Deny me not - literally, as in the margin, i. e. “make me not to hide my face through shame at being refused.”
A seat - Or, “a throne.” We have here a proof of the high dignity of the Queen-mother. Compare also 1Ki 15:13; 2 Kings 11:1-3. In the Persian court the Queen-mother had often the chief power.
Ask for him the kingdom also - Bath-sheba had not seen anything dangerous or suspicious in Adonijah’s request. Solomon, on the contrary, takes alarm at once. To ask for Abishag was to ask for the kingdom. To the Oriental mind a monarch was so sacred, that whatever was brought near to him was thenceforth separate from common use. This sacred and separate character attached especially to the Royal harem. The inmates either remained widows for the rest of their lives, or became the wives of the deceased king’s successor. When a monarch was murdered, or dethroned, or succeeded by one whose title was doubtful, the latter alternative was almost always adopted (compare 2 Samuel 12:8; 2 Samuel 16:22). Public opinion so closely connected the title to the crown and the possession of the deceased monarch’s wives, that to have granted Adonijah’s request would have been the strongest encouragement to his pretensions. Solomon, seeing this, assumes that Adonijah cherishes a guilty purpose, that there has been a fresh plot, that Abiathar and Joab - Adonijah’s counselors in the former conspiracy 1 Kings 1:7 - are privy to it, and that the severest measures are necessary to crush the new treason.
Against his own life - Adonijah had forfeited his life by his former conduct, and his pardon had been merely conditional 1 Kings 1:52.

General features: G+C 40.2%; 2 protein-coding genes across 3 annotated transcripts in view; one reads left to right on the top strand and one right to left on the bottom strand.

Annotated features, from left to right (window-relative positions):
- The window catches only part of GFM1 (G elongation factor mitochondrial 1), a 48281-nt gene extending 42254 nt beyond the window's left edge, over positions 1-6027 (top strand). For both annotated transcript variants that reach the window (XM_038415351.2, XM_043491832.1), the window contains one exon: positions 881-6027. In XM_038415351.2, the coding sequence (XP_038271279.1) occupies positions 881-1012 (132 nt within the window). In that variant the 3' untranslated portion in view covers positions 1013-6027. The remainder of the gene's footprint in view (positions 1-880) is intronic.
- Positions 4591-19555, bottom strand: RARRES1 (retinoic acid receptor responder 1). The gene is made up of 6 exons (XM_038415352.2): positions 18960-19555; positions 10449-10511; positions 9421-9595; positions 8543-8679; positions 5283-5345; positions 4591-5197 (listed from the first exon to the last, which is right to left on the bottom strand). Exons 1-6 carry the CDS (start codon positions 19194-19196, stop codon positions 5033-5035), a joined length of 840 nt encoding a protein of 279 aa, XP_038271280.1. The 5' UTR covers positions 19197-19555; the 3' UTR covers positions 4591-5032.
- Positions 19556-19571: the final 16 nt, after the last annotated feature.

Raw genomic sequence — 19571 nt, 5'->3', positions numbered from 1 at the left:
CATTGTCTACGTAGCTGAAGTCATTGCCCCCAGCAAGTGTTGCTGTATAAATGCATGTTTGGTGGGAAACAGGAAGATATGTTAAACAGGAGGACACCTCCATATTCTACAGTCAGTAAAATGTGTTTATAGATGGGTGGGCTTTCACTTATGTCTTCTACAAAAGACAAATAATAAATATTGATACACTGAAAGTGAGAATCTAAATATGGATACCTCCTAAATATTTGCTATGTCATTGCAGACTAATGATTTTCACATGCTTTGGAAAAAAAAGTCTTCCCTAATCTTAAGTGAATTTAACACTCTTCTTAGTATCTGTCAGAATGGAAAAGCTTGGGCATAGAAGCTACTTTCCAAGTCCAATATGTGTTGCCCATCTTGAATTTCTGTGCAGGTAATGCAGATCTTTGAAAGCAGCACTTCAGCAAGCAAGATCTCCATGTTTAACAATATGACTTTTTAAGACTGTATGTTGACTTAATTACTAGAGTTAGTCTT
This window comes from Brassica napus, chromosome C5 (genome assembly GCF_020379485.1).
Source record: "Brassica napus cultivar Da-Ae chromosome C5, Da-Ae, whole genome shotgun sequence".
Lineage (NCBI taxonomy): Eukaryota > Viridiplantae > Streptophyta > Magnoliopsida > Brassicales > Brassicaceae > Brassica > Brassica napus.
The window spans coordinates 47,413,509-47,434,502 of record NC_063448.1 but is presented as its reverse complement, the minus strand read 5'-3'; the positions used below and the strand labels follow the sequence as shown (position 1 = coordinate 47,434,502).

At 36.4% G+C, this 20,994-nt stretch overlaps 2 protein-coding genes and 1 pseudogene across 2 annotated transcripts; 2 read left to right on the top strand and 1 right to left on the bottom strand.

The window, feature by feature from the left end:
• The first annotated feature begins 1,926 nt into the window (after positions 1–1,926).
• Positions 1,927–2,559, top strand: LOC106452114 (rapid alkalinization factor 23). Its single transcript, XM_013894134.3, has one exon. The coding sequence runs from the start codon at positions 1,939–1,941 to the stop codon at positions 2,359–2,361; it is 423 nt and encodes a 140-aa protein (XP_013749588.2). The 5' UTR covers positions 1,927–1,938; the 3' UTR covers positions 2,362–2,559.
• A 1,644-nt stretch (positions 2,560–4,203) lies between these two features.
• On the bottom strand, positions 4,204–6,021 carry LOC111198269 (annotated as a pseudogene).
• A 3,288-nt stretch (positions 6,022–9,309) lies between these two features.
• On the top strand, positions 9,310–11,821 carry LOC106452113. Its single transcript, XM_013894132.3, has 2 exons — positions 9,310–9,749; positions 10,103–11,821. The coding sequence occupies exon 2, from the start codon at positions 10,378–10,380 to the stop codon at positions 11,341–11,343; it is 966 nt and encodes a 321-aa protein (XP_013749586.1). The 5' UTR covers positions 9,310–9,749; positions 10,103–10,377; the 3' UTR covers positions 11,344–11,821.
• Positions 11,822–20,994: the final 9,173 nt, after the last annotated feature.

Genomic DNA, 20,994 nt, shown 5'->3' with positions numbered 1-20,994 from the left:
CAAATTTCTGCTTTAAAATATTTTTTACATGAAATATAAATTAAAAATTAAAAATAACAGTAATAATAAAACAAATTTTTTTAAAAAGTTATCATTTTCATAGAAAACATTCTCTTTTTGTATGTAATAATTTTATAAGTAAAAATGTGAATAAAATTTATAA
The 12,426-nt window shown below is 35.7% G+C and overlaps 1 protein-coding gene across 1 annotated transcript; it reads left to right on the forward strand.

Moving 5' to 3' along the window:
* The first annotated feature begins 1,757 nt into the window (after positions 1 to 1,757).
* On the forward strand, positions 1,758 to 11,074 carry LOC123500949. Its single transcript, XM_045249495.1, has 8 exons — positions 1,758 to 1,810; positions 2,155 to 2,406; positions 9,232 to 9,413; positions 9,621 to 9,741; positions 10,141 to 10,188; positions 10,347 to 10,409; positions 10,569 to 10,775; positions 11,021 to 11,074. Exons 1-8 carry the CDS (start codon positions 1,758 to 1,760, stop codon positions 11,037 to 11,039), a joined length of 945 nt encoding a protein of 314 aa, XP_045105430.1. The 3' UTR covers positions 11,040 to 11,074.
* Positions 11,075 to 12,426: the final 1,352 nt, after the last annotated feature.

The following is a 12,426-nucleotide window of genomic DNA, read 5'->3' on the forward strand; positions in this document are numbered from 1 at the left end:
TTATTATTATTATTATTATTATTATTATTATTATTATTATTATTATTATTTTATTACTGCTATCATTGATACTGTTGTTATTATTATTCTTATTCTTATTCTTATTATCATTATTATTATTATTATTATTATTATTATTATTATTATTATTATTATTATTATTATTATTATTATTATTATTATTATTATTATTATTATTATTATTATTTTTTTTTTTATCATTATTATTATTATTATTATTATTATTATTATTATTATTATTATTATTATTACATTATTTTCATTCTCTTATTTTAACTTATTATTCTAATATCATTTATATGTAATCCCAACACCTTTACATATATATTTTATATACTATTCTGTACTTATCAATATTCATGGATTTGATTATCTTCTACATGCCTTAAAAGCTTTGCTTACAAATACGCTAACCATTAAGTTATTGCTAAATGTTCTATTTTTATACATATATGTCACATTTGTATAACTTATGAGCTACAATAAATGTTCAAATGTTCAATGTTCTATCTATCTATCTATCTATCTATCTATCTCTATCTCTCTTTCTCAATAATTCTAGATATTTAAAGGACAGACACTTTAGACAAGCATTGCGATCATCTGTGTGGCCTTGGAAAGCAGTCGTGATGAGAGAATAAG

The phrase “making a house” means “continuing the posterity” of a person, and, in the case of a royal person, “maintaining his descendants upon the throne.”
For Anathoth and the allusions in this verse, see the margin reference.
That he might fulfil the word of the L RD - We need not understand this as stating that the fulfillment of the old prophecy was Solomon’s motive, or even one of his motives. The reference is to the overruling providence of God, which thus brought about the fulfillment of the prophecy. (Compare Matthew 1:22; Matthew 2:15; Matthew 27:35, etc.) The deposition of Abiathar involved the rejection of the house of Ithamar 1 Chronicles 24:3, to which Eli belonged, and the reestablishment of the high priesthood in the line of Eleazar.
Joab followed the example of Adonijab (margin reference). The tabernacle was now at Gibeon 1 Kings 3:4; 1 Chronicles 16:39.
It was only a murderer to whom the tabernacle was to be no protection (margin reference). Hence, the reference to the “innocent blood.”
Shalt return his blood - i. e. “his shedding of blood.”
Upon the head of his seed - Compare the margin reference. Nothing further is heard of Joab’s descendants in the history.
Retribution overtook Joab on the very scene (Gibeon) of the most treacherous of his murders. It was at the “great stone which is in Gibeon” that Joab killed Amasa 2 Samuel 20:8-10.
The high priesthood had been for some time in a certain sense divided between Zadok and Abiathar. (See the 1 Kings 1:8 note). Henceforth, Zadok became sole high priest.
The object, apparently, was to keep Shimei under the immediate eye of the government. Shimei’s old home, Bahurim, lay east of Jerusalem, on the road to Jericho, 2 Samuel 17:18, and could only be reached by crossing the Kedron valley. Solomon assumes, that, if he quits the city, it will probably be in this direction 1 Kings 2:37.
Achish - Possibly the Achish of the marginal reference, but more probably the grandson of the former Achish.
Did I not make thee to swear - The Septuagint add to 1 Kings 2:37 a clause stating that Solomon “made Shimei swear” on the day when he commanded him to reside at Jerusalem.
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Barnes, Albert. "Commentary on 1 Kings 2". "Barnes' Notes on the Whole Bible". https://www.studylight.org/
the Second Week after Epiphany